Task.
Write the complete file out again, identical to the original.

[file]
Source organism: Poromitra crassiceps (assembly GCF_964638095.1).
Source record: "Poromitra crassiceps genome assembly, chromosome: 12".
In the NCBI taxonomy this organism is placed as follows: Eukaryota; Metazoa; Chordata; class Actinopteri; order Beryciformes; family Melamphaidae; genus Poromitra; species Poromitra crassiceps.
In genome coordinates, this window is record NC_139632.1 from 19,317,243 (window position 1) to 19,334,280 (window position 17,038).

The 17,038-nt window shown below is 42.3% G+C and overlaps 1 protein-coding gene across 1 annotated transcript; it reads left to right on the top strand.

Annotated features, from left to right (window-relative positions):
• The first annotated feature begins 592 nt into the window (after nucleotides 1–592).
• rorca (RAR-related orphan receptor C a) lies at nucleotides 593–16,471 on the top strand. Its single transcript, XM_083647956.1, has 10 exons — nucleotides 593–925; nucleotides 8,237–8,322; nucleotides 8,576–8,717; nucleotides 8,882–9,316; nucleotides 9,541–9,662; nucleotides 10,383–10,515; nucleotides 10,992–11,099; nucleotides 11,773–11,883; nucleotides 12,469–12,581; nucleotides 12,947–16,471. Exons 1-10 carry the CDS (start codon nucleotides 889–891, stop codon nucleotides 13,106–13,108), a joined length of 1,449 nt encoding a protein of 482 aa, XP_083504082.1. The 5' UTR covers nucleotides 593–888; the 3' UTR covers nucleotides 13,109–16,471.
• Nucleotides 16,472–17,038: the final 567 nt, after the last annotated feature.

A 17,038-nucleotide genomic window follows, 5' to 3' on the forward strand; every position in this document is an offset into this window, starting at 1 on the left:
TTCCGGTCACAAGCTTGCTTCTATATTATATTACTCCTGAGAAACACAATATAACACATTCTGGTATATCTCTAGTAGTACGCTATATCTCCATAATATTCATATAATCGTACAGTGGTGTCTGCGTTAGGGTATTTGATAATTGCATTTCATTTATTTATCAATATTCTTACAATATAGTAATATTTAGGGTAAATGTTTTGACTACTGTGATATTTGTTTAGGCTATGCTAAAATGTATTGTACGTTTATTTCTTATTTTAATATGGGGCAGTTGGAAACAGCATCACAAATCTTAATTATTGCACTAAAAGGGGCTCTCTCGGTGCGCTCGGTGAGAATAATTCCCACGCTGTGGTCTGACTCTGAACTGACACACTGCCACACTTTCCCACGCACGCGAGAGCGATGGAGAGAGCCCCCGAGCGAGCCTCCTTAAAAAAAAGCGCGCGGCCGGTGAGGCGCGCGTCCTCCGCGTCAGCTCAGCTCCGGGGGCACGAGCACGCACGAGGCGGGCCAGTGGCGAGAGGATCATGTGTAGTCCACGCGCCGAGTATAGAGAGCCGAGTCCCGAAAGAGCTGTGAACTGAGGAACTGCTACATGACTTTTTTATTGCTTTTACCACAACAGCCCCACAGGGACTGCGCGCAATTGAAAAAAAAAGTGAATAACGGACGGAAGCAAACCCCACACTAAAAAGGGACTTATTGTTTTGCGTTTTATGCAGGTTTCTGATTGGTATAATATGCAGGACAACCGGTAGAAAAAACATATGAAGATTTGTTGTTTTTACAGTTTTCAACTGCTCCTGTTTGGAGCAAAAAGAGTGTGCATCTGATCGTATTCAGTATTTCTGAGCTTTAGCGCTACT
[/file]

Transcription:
Source organism: Poromitra crassiceps (assembly GCF_964638095.1).
Source record: "Poromitra crassiceps genome assembly, chromosome: 12".
In the NCBI taxonomy this organism is placed as follows: Eukaryota; Metazoa; Chordata; class Actinopteri; order Beryciformes; family Melamphaidae; genus Poromitra; species Poromitra crassiceps.
In genome coordinates, this window is record NC_139632.1 from 19,317,243 (window position 1) to 19,334,280 (window position 17,038).

The 17,038-nt window shown below is 42.3% G+C and overlaps 1 protein-coding gene across 1 annotated transcript; it reads left to right on the top strand.

Annotated features, from left to right (window-relative positions):
• The first annotated feature begins 592 nt into the window (after nucleotides 1–592).
• rorca (RAR-related orphan receptor C a) lies at nucleotides 593–16,471 on the top strand. Its single transcript, XM_083647956.1, has 10 exons — nucleotides 593–925; nucleotides 8,237–8,322; nucleotides 8,576–8,717; nucleotides 8,882–9,316; nucleotides 9,541–9,662; nucleotides 10,383–10,515; nucleotides 10,992–11,099; nucleotides 11,773–11,883; nucleotides 12,469–12,581; nucleotides 12,947–16,471. Exons 1-10 carry the CDS (start codon nucleotides 889–891, stop codon nucleotides 13,106–13,108), a joined length of 1,449 nt encoding a protein of 482 aa, XP_083504082.1. The 5' UTR covers nucleotides 593–888; the 3' UTR covers nucleotides 13,109–16,471.
• Nucleotides 16,472–17,038: the final 567 nt, after the last annotated feature.

A 17,038-nucleotide genomic window follows, 5' to 3' on the forward strand; every position in this document is an offset into this window, starting at 1 on the left:
TTCCGGTCACAAGCTTGCTTCTATATTATATTACTCCTGAGAAACACAATATAACACATTCTGGTATATCTCTAGTAGTACGCTATATCTCCATAATATTCATATAATCGTACAGTGGTGTCTGCGTTAGGGTATTTGATAATTGCATTTCATTTATTTATCAATATTCTTACAATATAGTAATATTTAGGGTAAATGTTTTGACTACTGTGATATTTGTTTAGGCTATGCTAAAATGTATTGTACGTTTATTTCTTATTTTAATATGGGGCAGTTGGAAACAGCATCACAAATCTTAATTATTGCACTAAAAGGGGCTCTCTCGGTGCGCTCGGTGAGAATAATTCCCACGCTGTGGTCTGACTCTGAACTGACACACTGCCACACTTTCCCACGCACGCGAGAGCGATGGAGAGAGCCCCCGAGCGAGCCTCCTTAAAAAAAAGCGCGCGGCCGGTGAGGCGCGCGTCCTCCGCGTCAGCTCAGCTCCGGGGGCACGAGCACGCACGAGGCGGGCCAGTGGCGAGAGGATCATGTGTAGTCCACGCGCCGAGTATAGAGAGCCGAGTCCCGAAAGAGCTGTGAACTGAGGAACTGCTACATGACTTTTTTATTGCTTTTACCACAACAGCCCCACAGGGACTGCGCGCAATTGAAAAAAAAAGTGAATAACGGACGGAAGCAAACCCCACACTAAAAAGGGACTTATTGTTTTGCGTTTTATGCAGGTTTCTGATTGGTATAATATGCAGGACAACCGGTAGAAAAAACATATGAAGATTTGTTGTTTTTACAGTTTTCAACTGCTCCTGTTTGGAGCAAAAAGAGTGTGCATCTGATCGTATTCAGTATTTCTGAGCTTTAGCGCTACT